But Officer Dunn said explicitly that he and other black officers were called racial epithets during the attack. He recalled an exchange in which rioters told him that nobody voted for Biden, to which he replied that he had.

“One woman in a pink “MAGA” shirt yelled, ‘You hear that, guys, this nigger voted for Joe Biden!’” Dunn told the panel. “Then the crowd, perhaps around twenty people, joined in, screaming ‘Boo! Fucking Nigger!’”

Gonell, an immigrant from the Dominican Republic, said that rioters told him he “wasn’t even American.”

“They were yelling and saying all these things to me. When I heard that, I wasn’t even thinking about immigration stuff,” he added. Both Dunn and Gonell said that they didn’t fully process the interactions until afterward.

Officers didn’t use their firearms because they thought they would lose in a gunfight.

Much of the hearing revolved around the details of the fighting that day.

Gonell said that he suspected that many of the insurrectionists had firearms with them, in part because he had been trained to recognize the “imprint” that a concealed handgun can make on someone’s clothing.

Both Fanone and Hodges said that they declined to use firearms during the most violent portions of the battle out of a fear that it would lead to both their deaths and those of their fellow officers, and would eventually allow the mob of insurrectionists to enter Congress unimpeded.

“If that turned into a firefight, we would have lost,” Hodges said. “This was a fight we couldn’t afford to lose.”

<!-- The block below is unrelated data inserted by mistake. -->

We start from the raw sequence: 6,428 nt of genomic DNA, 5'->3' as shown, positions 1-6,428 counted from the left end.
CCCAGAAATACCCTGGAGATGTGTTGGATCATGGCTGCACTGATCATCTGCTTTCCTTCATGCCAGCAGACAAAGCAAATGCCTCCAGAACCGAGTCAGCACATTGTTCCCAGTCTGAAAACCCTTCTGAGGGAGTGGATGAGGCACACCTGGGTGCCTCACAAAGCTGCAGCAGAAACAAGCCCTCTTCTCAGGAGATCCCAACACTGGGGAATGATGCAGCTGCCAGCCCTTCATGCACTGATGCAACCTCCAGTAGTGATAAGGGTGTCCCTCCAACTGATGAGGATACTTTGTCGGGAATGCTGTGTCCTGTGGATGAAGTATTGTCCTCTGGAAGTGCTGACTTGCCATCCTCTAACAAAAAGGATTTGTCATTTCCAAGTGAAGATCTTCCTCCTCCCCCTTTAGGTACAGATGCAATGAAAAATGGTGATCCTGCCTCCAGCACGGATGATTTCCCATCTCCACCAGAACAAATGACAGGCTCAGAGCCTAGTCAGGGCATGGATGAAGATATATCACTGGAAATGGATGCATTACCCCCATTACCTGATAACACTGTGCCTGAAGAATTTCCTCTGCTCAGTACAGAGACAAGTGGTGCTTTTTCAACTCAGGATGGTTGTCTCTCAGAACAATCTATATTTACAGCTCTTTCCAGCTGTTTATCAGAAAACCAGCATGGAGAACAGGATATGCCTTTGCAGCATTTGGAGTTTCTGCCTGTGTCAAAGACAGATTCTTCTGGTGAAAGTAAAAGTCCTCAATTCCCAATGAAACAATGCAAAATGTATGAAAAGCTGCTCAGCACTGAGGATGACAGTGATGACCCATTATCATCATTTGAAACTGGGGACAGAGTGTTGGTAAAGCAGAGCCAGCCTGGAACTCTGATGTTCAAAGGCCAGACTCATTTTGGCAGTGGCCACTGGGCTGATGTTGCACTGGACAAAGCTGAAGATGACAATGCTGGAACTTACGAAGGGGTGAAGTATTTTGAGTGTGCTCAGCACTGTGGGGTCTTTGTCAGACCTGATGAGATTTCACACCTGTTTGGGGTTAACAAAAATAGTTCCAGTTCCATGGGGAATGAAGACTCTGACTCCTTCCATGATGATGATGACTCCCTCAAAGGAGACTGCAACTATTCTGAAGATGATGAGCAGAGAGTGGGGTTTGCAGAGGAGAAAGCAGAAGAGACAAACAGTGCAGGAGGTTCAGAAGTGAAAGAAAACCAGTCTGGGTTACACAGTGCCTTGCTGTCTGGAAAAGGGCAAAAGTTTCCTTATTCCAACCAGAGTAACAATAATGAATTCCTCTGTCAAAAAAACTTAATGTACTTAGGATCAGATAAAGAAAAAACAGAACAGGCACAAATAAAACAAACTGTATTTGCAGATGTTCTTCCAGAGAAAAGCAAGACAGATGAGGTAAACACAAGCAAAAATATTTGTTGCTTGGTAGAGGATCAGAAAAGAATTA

Fanone repeatedly described being dragged into the crowd and beaten unconscious.

“During the assault, I thought about using my firearm on my attackers. But I knew that if I did that, I would quickly be overwhelmed,” Fanone said. “And that, in their minds, it would provide them with the justification for killing me.”

The bombs succeeded in scrambling the response.

One of the enduring mysteries of the day — as of yet unsolved by federal law enforcement — has been the question of two homemade pipe bombs planted at the RNC and DNC.

They were primed to go off when the attack took place, and were discovered as the mob began to storm the Capitol.

That discovery resulted in a crucial diversion of law enforcement resources, and federal investigations have not yet delivered any charges related to the bomb-planting. Hodges noted that the question of the bombs was on his mind all day, with him wondering whether others in the crowd had explosives with them.

But Dunn provided a detailed and compelling account of the extent to which the bombs succeeded in confusing and scrambling law enforcement’s initial response.

He told the panel that as the crowd advanced on the Capitol, he heard a call go out over the radio for an active bomb at the RNC.

“Around the same time, I started receiving reports on the radio about large crowd movements around the Capitol, coming from the direction of the Ellipse to both the west and east fronts of the Capitol,” he said. “Then I heard urgent radio calls for additional officers to respond to the west side, and an exclamation, in a desperate voice, that demonstrators on the west side had ‘breached the fence!’”